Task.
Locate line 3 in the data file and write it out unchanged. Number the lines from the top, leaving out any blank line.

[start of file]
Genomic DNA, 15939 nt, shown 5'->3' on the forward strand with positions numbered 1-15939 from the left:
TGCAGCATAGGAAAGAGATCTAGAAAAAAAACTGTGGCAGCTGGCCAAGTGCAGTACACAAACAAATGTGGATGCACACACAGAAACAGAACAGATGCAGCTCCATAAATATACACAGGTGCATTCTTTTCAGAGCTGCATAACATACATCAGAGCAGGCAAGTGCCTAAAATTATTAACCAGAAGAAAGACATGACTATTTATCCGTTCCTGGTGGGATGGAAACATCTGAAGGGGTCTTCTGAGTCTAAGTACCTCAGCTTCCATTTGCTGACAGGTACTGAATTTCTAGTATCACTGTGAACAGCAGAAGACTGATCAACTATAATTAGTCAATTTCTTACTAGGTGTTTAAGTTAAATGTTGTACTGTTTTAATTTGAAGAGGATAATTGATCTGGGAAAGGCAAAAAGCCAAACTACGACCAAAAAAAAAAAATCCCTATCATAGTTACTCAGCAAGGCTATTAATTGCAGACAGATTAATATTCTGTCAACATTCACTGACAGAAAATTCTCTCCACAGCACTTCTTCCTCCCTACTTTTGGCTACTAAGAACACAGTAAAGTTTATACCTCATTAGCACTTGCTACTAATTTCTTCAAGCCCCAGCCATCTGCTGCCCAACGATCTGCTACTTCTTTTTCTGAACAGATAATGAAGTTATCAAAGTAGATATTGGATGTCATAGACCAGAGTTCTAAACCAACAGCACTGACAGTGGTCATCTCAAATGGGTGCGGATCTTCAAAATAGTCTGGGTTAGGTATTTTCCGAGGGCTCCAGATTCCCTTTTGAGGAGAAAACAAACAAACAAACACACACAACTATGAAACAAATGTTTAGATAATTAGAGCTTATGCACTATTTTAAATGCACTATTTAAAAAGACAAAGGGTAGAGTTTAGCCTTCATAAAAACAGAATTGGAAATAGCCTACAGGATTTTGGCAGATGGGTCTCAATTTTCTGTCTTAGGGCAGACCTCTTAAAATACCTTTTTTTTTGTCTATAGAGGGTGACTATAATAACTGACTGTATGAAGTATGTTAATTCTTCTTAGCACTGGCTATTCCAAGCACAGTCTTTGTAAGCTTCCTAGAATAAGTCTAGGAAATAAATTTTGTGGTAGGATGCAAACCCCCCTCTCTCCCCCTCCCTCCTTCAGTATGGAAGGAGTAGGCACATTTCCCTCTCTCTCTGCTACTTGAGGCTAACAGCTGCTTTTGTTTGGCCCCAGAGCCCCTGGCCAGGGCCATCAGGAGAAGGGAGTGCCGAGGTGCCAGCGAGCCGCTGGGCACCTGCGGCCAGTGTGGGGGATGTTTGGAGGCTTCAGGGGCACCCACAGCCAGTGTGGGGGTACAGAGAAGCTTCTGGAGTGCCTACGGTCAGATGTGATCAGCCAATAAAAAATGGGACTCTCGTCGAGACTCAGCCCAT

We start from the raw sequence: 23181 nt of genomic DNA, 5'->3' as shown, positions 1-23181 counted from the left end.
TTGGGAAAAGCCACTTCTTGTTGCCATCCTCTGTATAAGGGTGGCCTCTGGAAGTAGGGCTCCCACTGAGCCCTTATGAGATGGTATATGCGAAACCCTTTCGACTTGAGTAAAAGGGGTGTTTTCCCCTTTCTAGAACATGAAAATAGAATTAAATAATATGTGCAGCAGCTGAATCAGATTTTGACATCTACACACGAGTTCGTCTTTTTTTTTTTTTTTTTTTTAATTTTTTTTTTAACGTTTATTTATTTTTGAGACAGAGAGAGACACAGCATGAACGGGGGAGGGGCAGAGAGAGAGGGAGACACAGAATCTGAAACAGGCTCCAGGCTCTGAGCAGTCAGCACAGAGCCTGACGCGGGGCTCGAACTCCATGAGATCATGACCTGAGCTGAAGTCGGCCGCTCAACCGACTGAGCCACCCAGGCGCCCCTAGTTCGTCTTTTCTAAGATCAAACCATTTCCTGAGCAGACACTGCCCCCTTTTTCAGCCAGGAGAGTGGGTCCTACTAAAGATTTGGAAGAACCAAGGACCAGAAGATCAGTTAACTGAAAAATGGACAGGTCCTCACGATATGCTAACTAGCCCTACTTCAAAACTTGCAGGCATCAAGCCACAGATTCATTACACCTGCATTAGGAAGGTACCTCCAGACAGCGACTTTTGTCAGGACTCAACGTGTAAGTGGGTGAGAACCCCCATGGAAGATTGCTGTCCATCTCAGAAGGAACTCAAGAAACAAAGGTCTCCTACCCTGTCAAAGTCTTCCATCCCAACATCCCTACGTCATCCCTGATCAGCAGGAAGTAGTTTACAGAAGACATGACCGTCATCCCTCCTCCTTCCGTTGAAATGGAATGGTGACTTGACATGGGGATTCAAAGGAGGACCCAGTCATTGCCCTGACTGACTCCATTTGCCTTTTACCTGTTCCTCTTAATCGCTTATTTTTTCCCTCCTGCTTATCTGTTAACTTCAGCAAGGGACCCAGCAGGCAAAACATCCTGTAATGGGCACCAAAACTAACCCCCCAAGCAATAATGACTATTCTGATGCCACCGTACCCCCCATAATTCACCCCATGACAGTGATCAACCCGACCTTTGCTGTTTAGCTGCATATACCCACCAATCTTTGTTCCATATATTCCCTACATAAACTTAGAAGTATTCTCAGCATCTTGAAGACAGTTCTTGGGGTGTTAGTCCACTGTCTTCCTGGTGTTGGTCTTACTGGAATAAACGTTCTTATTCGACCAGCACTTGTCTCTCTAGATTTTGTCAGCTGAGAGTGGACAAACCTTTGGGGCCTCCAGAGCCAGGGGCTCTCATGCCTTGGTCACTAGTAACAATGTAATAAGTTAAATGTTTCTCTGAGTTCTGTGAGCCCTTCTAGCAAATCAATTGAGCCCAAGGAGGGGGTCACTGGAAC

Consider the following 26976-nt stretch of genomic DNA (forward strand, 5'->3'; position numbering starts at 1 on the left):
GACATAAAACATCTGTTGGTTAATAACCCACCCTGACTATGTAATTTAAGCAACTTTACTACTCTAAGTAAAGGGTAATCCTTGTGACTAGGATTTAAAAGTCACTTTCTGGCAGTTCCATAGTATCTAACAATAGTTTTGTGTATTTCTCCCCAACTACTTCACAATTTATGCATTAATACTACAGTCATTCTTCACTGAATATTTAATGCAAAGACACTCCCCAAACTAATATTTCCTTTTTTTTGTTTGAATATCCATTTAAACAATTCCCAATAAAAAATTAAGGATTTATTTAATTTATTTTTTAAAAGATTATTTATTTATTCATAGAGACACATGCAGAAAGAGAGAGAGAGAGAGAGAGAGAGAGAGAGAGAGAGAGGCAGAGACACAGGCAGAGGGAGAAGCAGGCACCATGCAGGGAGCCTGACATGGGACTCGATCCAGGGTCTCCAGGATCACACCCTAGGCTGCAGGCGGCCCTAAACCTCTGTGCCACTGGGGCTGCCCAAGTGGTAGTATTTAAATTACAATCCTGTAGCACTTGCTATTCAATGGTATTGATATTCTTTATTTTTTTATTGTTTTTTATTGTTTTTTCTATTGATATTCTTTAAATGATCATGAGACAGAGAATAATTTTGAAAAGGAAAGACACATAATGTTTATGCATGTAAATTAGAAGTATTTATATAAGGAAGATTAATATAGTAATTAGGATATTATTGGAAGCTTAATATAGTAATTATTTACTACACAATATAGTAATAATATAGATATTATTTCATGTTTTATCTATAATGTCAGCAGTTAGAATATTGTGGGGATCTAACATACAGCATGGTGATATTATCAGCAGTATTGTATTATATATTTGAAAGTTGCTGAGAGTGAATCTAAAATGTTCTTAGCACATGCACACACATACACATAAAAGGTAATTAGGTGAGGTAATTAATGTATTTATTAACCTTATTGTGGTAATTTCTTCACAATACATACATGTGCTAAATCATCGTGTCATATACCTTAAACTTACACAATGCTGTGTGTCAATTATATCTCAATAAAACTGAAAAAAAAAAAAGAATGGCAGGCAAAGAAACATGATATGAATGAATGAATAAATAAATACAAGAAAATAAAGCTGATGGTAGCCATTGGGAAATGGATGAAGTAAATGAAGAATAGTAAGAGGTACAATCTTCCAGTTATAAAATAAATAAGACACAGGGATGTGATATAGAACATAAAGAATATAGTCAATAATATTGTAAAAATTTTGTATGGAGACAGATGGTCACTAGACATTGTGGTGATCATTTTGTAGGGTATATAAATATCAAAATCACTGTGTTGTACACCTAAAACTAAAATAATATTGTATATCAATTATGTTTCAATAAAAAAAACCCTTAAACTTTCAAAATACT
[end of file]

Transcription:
We start from the raw sequence: 23181 nt of genomic DNA, 5'->3' as shown, positions 1-23181 counted from the left end.